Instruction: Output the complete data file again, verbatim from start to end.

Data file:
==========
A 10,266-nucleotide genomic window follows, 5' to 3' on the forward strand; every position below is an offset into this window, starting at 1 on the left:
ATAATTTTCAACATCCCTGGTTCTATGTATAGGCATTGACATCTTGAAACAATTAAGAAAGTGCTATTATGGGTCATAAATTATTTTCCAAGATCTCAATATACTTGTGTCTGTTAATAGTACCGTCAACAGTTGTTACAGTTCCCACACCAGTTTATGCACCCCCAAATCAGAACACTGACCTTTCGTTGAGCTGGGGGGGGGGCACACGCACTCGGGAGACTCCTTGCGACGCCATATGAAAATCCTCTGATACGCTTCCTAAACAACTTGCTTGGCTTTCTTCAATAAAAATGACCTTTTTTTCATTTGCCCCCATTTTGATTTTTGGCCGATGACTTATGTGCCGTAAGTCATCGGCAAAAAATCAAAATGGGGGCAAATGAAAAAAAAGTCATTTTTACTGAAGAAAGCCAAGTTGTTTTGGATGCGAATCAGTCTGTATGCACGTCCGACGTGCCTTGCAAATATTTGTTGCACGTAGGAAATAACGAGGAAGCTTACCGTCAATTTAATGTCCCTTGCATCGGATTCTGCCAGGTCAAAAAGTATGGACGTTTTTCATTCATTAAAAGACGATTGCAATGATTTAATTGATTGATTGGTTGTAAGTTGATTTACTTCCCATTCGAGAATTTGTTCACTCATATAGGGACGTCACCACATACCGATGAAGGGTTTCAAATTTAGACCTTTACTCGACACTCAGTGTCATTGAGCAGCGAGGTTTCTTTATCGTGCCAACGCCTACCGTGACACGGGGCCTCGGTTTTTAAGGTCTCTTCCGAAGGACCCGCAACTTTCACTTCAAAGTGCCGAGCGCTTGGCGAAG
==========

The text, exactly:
A 10,266-nucleotide genomic window follows, 5' to 3' on the forward strand; every position below is an offset into this window, starting at 1 on the left:
ATAATTTTCAACATCCCTGGTTCTATGTATAGGCATTGACATCTTGAAACAATTAAGAAAGTGCTATTATGGGTCATAAATTATTTTCCAAGATCTCAATATACTTGTGTCTGTTAATAGTACCGTCAACAGTTGTTACAGTTCCCACACCAGTTTATGCACCCCCAAATCAGAACACTGACCTTTCGTTGAGCTGGGGGGGGGGCACACGCACTCGGGAGACTCCTTGCGACGCCATATGAAAATCCTCTGATACGCTTCCTAAACAACTTGCTTGGCTTTCTTCAATAAAAATGACCTTTTTTTCATTTGCCCCCATTTTGATTTTTGGCCGATGACTTATGTGCCGTAAGTCATCGGCAAAAAATCAAAATGGGGGCAAATGAAAAAAAAGTCATTTTTACTGAAGAAAGCCAAGTTGTTTTGGATGCGAATCAGTCTGTATGCACGTCCGACGTGCCTTGCAAATATTTGTTGCACGTAGGAAATAACGAGGAAGCTTACCGTCAATTTAATGTCCCTTGCATCGGATTCTGCCAGGTCAAAAAGTATGGACGTTTTTCATTCATTAAAAGACGATTGCAATGATTTAATTGATTGATTGGTTGTAAGTTGATTTACTTCCCATTCGAGAATTTGTTCACTCATATAGGGACGTCACCACATACCGATGAAGGGTTTCAAATTTAGACCTTTACTCGACACTCAGTGTCATTGAGCAGCGAGGTTTCTTTATCGTGCCAACGCCTACCGTGACACGGGGCCTCGGTTTTTAAGGTCTCTTCCGAAGGACCCGCAACTTTCACTTCAAAGTGCCGAGCGCTTGGCGAAG